Minnesota: Land of Our Father

I blog at you from downtown Minneapolis, stop number 13 out of 13 on this tour. I’m reading tonight at the Barnes & Noble in Roseville.

(I should be working on my book, but I got up at 5 this morning and therefore don’t have enough brain-energy-coupons to do real work.)

I’ve only been here a handful of times, but it’s where my father grew up, and where a lot of his side of the family still live. I don’t know much about my dad’s early life — he’s not a share-y kind of father in that way — but I think he was the first from his family to go to college. His father ran a local car dealership by the name of Grossman Chevrolet.

My father went away to Massachusetts for college. I don’t think he ever really lived in Minnesota again.

So my main memory of Minneapolis has nothing to do with my family. It’s this: In 2004 I came here to interview some political bloggers, and afterwards I went to a really good Italian restaurant where I had grappa for the first time.

That was memorable. Not unrelated: that was also the first (and last) time I told a waitress she reminded me of Gates McFadden. Sorry about that, wherever you are. But the resemblance really was uncanny.

I Googled the former family business, with the idea of maybe making a pilgrimage there. Not going to happen: looks like GM shut it down last year.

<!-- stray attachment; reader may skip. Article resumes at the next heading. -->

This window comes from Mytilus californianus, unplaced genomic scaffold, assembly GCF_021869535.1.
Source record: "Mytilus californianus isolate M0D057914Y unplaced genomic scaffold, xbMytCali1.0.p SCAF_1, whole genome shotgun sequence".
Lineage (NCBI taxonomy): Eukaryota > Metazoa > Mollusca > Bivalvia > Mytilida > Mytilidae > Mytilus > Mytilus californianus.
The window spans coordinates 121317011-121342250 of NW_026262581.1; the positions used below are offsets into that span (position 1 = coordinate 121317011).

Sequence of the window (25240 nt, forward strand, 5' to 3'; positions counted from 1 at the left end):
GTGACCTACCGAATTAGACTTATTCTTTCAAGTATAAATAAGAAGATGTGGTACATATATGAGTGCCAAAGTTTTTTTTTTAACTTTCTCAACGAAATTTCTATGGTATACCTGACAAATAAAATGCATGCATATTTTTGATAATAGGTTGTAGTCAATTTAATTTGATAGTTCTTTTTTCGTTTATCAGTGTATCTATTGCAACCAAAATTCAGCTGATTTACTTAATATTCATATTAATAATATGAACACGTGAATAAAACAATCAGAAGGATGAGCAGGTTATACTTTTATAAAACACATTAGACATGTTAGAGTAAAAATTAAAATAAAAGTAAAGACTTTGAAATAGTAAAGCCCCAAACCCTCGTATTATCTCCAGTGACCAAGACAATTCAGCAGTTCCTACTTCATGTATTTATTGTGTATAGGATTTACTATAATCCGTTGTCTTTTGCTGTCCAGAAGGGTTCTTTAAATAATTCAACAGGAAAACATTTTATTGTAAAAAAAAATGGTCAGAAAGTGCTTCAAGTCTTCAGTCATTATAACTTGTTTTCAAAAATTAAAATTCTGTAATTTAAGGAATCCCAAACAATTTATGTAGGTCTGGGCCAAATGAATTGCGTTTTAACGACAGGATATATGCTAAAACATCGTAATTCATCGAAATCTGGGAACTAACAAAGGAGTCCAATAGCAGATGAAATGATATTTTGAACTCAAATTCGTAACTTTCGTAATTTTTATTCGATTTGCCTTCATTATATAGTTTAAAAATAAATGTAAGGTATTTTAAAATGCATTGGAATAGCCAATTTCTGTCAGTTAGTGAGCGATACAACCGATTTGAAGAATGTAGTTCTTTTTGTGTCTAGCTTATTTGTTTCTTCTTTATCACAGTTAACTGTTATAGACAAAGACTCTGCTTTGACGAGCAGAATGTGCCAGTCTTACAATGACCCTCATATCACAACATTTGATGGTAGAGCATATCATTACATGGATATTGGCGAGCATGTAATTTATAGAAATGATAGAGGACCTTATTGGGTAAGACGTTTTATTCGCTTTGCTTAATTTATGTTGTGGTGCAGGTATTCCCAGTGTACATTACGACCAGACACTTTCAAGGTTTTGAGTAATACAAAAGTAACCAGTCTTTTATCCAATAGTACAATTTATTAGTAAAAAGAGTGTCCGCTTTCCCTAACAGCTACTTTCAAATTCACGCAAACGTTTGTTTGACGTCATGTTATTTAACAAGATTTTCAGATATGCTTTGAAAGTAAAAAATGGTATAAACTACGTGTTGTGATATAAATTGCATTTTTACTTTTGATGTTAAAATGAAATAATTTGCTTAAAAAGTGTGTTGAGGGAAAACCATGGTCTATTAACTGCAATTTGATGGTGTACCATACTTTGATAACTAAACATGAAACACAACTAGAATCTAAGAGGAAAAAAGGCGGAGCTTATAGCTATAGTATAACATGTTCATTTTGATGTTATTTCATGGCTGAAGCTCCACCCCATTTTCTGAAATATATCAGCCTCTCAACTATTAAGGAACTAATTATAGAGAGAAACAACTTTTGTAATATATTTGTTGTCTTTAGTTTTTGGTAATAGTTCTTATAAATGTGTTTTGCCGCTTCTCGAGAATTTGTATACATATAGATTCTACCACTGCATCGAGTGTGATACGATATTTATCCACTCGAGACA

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2 Responses to “Minnesota: Land of Our Father”

  1. Rita says:

    It was a very fun reading. It’s amazing you had anything left to give to us, your last audience. My son and I enjoyed it a lot. As he gets deeper into his teens, there are fewer things that the two of us can share, so it was especially cool to be able to do this together. Although my Horshack moment over the mention of The Secret History might have embarrassed him a bit. It was just so true, what the woman behind me said about The Magicians and The Secret History and I wish I’d would have fist-bumbed her for sharing her thoughts with the whole group.

    But, what happens at the end of the story?

    And, do you love Eoin Colfer? I wanted to ask that, too.

  2. [...] definitive family story about this is how my grandfather (the St. Paul Chevrolet dealer), when he was in the middle stages of what was probably Alzheimer’s, used to clap my dad (his [...]

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